Meanwhile, the army of Napoleon III invaded Mexico and installed Maximilian on the throne. In 1863 Benito Juárez once again fled from the capital, reaching Nuevo León the next February. Vidaurri at first refused to allow him to enter Monterrey. Fearing rebellion by his own people, however, the governor abandoned his fiefdom and took refuge in Texas. When Juárez moved to El Paso in August 1864, a French army occupied Monterrey, and Vidaurri returned. On September 7, 1864, the caudillo offered his services to Emperor Maximilian. He did not remain in Nuevo León, however, but moved to central Mexico, where he became an effective member of the imperial government. When the Empire collapsed in June 1867, the army of Porfirio Díaz occupied Mexico City. A squadron arrested Vidaurri and executed him without a trial as a traitor to the Mexican nation.
The caudillo's wife, Juana María Vidaurri de Vidaurri, died in 1865. His son Indalecio Vidaurri served in the militia of Nuevo León and in the imperial army. Vidaurri's daughter Pudenciana married a prominent Irish merchant, Patricio Milmo, who profited greatly from the border trade during the Civil War. The Milmo family continued to play a prominent role in the commercial growth of Monterrey during the latter half of the nineteenth century.
Edward H. Moseley, "Santiago Vidaurri: héroe de la reforma," Humánitas 11 (1970). Frank Lawrence Owsley, King Cotton Diplomacy: Foreign Relations of the Confederate States of America (2d ed., rev., University of Chicago Press, 1959). Santiago Roel, ed., Correspondencia particular de D. Santiago Vidaurri, gobernador de Nuevo León (1855–1864) (Monterrey: Universidad de Nuevo León, 1946). Ronnie C. Tyler, Santiago Vidaurri and the Southern Confederacy (Austin: Texas State Historical Association, 1973).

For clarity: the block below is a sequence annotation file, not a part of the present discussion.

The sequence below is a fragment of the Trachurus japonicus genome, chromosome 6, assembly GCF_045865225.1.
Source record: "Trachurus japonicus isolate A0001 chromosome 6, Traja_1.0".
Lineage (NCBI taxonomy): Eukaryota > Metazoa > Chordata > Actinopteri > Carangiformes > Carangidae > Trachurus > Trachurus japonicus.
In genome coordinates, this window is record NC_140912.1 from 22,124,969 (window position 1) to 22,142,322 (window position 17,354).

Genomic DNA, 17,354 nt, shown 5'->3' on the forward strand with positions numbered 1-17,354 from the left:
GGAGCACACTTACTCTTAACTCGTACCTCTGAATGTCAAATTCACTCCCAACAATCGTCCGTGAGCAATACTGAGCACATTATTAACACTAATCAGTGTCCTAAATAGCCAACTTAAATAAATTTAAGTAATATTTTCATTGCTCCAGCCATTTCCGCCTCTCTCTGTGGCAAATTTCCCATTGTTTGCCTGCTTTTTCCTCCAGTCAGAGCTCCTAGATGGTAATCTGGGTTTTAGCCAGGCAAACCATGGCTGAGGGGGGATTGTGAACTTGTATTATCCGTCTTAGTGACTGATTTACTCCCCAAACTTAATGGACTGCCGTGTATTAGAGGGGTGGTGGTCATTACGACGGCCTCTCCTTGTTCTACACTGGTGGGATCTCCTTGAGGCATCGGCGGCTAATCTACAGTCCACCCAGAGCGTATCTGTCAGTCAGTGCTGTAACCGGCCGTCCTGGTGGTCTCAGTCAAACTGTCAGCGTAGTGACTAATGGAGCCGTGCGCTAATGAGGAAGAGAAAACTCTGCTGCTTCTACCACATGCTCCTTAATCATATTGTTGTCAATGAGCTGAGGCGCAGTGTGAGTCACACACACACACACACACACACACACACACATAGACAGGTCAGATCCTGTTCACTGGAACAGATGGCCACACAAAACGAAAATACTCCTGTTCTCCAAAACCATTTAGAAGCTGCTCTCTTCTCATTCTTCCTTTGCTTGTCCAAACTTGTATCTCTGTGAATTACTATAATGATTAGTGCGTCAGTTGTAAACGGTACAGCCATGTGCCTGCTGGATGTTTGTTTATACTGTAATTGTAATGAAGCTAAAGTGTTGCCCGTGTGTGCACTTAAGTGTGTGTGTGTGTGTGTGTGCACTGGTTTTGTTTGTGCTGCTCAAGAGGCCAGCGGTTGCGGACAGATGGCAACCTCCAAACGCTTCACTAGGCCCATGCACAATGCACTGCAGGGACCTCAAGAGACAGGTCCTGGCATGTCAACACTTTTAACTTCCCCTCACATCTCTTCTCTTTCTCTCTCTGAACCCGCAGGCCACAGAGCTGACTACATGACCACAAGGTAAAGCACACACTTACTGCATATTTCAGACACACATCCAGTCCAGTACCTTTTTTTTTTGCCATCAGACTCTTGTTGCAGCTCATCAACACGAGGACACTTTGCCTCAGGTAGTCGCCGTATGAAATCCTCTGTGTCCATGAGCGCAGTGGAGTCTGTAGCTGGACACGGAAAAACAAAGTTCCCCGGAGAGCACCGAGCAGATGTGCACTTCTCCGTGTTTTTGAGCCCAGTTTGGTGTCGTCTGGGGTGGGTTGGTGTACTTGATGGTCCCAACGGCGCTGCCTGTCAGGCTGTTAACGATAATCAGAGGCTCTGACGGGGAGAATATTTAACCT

Image Use Disclaimer
All copyrighted materials included within the Handbook of Texas Online are in accordance with Title 17 U.S.C. Section 107 related to Copyright and “Fair Use” for Non-Profit educational institutions, which permits the Texas State Historical Association (TSHA), to utilize copyrighted materials to further scholarship, education, and inform the public. The TSHA makes every effort to conform to the principles of fair use and to comply with copyright law.
For more information go to: http://www.law.cornell.edu/uscode/17/107.shtml
If you wish to use copyrighted material from this site for purposes of your own that go beyond fair use, you must obtain permission from the copyright owner.
The following, adapted from the Chicago Manual of Style, 15th edition, is the preferred citation for this article.Handbook of Texas Online, Edward H. Moseley, "Vidaurri, Santiago," accessed August 24, 2016, http://www.tshaonline.org/handbook/online/articles/fvi24.
Uploaded on June 15, 2010. Modified on July 5, 2016. Published by the Texas State Historical Association.